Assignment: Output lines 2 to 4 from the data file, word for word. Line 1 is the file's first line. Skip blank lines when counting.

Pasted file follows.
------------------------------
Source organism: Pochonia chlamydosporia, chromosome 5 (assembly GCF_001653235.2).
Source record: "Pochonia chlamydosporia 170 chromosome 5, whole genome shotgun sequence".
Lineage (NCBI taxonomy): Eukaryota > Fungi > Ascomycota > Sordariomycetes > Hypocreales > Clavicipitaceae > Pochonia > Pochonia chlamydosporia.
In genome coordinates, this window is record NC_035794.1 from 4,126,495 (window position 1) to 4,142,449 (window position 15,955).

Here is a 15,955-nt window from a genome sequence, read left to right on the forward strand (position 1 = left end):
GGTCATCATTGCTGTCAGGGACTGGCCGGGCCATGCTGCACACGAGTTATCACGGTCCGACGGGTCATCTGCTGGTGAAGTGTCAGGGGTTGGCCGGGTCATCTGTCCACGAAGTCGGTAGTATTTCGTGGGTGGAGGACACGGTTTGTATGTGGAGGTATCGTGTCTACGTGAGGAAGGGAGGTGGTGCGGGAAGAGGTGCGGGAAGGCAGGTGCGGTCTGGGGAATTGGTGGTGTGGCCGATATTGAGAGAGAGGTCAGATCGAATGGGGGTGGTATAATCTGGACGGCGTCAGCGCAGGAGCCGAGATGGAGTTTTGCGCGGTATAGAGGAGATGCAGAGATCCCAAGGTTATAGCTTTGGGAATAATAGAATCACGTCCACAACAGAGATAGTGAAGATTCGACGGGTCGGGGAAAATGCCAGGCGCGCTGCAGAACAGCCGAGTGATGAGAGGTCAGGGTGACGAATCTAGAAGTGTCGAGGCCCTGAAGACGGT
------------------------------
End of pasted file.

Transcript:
Source record: "Pochonia chlamydosporia 170 chromosome 5, whole genome shotgun sequence".
Lineage (NCBI taxonomy): Eukaryota > Fungi > Ascomycota > Sordariomycetes > Hypocreales > Clavicipitaceae > Pochonia > Pochonia chlamydosporia.
In genome coordinates, this window is record NC_035794.1 from 4,126,495 (window position 1) to 4,142,449 (window position 15,955).